OECD: Australia Needs Reforms To Unlock The Knowledge Economy

Photo: Getty/Oli Scarff

Australia has done well with economic growth but still needs to make major reforms including encouraging infrastructure development and knowledge-based capital, according to an interim report from the OECD released at the G20 meeting in Sydney today.

The policy analysis report, Going for Growth, says Australia has weathered the global economic crisis and enjoyed robust growth in per capita income.

This was fostered by favourable terms of trade and high employment rates.

However, as the mining boom recedes, GDP growth has eased and the economy is rebalancing away from the resources sector.

Also productivity gains have slowed in recent years and the level remains below that of leading OECD countries.

The OECD recommends:

Reforms to enhance investment in infrastructure and knowledge-based capital as well as to boost labour force participation would help to ensure that Australia’s good economic performance can be sustained in the long run.

Australia was praised for its action on one of the OECD’s recommendations to extend childcare to allow parents more participation in the work force.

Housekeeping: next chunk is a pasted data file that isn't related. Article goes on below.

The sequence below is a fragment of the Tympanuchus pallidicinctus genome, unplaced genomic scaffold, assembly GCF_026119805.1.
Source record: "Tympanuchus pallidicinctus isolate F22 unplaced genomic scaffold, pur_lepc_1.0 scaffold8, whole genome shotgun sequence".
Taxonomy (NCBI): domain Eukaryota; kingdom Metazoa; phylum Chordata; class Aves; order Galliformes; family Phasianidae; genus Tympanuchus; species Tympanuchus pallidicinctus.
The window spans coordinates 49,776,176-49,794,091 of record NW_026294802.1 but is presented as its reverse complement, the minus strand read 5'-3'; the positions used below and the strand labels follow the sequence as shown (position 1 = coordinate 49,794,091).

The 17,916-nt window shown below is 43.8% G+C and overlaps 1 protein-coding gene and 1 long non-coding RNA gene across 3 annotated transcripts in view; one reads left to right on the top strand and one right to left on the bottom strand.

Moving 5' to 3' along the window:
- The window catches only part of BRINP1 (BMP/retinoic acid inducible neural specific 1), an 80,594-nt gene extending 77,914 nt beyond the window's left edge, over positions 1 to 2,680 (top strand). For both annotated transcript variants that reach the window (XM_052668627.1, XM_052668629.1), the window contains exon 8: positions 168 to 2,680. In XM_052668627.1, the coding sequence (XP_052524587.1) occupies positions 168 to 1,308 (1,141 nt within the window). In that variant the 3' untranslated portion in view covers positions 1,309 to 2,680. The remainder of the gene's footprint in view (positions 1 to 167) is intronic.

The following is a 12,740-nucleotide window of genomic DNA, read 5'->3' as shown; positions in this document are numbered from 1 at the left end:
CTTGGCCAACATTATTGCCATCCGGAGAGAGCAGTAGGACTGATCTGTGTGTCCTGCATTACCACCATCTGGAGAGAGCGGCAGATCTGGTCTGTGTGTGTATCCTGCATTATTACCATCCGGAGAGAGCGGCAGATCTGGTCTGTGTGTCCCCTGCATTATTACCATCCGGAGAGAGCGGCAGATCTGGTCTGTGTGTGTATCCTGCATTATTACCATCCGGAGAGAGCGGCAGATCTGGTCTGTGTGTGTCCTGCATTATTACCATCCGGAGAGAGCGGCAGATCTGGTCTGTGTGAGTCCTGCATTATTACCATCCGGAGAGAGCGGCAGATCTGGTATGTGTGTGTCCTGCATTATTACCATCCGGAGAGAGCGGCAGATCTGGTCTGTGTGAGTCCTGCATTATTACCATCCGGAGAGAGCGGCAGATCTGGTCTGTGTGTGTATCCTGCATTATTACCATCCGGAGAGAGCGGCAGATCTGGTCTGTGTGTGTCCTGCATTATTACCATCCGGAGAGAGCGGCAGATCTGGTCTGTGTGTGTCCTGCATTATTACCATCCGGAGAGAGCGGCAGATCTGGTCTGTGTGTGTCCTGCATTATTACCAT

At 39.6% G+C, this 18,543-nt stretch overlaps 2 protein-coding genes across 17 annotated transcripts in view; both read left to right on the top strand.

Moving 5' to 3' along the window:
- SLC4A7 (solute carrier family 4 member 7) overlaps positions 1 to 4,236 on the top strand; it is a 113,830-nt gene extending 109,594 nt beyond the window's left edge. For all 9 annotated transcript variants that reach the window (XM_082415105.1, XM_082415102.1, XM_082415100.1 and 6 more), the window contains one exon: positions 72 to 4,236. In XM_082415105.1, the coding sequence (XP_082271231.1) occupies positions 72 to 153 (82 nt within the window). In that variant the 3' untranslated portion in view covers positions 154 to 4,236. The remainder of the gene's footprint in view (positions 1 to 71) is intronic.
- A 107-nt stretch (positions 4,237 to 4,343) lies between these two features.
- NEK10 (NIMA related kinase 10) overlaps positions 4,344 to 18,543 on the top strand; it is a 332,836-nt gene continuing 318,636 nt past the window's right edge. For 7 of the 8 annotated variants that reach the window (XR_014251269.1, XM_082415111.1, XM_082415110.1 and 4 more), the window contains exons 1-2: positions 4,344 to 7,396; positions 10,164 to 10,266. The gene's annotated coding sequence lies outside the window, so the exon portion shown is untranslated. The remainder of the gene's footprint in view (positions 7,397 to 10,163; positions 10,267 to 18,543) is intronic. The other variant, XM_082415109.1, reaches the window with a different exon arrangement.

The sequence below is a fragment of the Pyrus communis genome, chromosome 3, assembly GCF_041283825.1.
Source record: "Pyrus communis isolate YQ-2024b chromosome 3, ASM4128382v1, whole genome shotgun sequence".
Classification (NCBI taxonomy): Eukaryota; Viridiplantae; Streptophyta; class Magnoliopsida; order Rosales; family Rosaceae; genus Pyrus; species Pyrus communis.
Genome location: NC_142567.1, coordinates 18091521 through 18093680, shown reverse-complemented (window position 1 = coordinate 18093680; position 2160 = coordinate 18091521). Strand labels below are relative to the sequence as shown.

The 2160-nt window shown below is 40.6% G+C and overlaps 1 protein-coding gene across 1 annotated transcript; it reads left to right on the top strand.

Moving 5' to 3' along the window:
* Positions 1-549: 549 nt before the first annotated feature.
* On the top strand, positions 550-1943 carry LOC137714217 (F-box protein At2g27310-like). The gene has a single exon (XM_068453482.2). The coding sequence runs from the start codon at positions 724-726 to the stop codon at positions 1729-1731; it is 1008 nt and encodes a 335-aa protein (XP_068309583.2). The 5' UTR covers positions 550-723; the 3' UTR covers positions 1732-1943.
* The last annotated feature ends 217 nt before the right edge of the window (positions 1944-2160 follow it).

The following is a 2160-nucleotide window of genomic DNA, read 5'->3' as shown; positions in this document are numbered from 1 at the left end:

Local authorities are implementing the entitlement of 15 hours a week early childhood education for all children aged four years old.

The reports says expanding early childhood education service may put pressure on the fiscal balance in the short run.

“However, it contributes to narrowing income inequality by enabling a more equal formation of human capital at early age and by facilitating full-time labour participation by women,” the OECD says

Here’s the key standing policy recommendations to Australia from the previous reports:

  • Enhance capacity and regulation in infrastructure
  • Relax screening procedure in foreign direct investment
  • Shift the tax burden from direct to indirect taxes
  • Expand support to innovation
  • Improve performance of early childhood education

Australia’s overall good performance has been supported by comparatively low regulatory barriers to competition.

Pro-competition regulation raises living standards by increasing investment and employment as well as by encouraging companies to be more innovative and efficient, thereby lifting productivity.

The 2013 up-date of the OECD indicators of Product Market Regulation shows that the stance of regulation in areas such as state control and barriers to start-ups and foreign trade is overall favourable to competition, at least in international comparison.

Going for Growth is the OECD flagship report analysing structural policy settings and economic performance to provide policymakers with concrete reform recommendations to boost growth.

A previous recommendation to Australia was to improve efficiency of the tax system by reducing the comparatively high headline company tax rate and relying more to indirect taxes, such as goods and service tax.

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